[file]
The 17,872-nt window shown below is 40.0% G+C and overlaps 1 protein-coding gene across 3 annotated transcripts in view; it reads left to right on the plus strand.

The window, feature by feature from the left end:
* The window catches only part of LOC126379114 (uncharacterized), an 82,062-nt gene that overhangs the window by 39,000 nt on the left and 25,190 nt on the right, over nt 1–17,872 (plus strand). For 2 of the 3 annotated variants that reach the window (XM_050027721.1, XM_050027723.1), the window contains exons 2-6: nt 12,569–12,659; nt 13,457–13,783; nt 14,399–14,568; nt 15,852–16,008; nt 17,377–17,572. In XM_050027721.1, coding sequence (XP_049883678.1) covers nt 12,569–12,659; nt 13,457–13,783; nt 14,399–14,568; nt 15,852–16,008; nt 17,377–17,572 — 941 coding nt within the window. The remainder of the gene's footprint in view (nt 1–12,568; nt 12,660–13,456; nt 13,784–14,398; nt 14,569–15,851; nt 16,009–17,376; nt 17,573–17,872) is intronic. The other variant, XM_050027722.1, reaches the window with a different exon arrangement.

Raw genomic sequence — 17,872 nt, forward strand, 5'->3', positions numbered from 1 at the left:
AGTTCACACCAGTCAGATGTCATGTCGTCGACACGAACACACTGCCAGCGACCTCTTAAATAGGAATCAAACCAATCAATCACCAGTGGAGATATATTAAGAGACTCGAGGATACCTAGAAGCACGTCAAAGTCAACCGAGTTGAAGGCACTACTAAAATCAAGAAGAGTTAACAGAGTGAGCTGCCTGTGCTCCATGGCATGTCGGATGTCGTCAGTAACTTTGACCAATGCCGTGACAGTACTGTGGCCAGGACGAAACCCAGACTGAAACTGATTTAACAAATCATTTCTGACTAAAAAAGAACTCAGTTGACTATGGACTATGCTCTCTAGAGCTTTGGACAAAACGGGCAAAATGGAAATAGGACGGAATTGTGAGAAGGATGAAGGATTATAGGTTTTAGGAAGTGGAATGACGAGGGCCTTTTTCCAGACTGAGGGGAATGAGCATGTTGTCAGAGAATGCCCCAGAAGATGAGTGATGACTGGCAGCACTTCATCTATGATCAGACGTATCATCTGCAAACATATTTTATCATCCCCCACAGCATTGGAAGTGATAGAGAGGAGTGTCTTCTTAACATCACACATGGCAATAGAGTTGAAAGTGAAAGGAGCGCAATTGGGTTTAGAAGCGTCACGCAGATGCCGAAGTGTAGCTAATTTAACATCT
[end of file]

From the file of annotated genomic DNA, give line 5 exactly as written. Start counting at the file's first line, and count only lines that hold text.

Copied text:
AGTTCACACCAGTCAGATGTCATGTCGTCGACACGAACACACTGCCAGCGACCTCTTAAATAGGAATCAAACCAATCAATCACCAGTGGAGATATATTAAGAGACTCGAGGATACCTAGAAGCACGTCAAAGTCAACCGAGTTGAAGGCACTACTAAAATCAAGAAGAGTTAACAGAGTGAGCTGCCTGTGCTCCATGGCATGTCGGATGTCGTCAGTAACTTTGACCAATGCCGTGACAGTACTGTGGCCAGGACGAAACCCAGACTGAAACTGATTTAACAAATCATTTCTGACTAAAAAAGAACTCAGTTGACTATGGACTATGCTCTCTAGAGCTTTGGACAAAACGGGCAAAATGGAAATAGGACGGAATTGTGAGAAGGATGAAGGATTATAGGTTTTAGGAAGTGGAATGACGAGGGCCTTTTTCCAGACTGAGGGGAATGAGCATGTTGTCAGAGAATGCCCCAGAAGATGAGTGATGACTGGCAGCACTTCATCTATGATCAGACGTATCATCTGCAAACATATTTTATCATCCCCCACAGCATTGGAAGTGATAGAGAGGAGTGTCTTCTTAACATCACACATGGCAATAGAGTTGAAAGTGAAAGGAGCGCAATTGGGTTTAGAAGCGTCACGCAGATGCCGAAGTGTAGCTAATTTAACATCT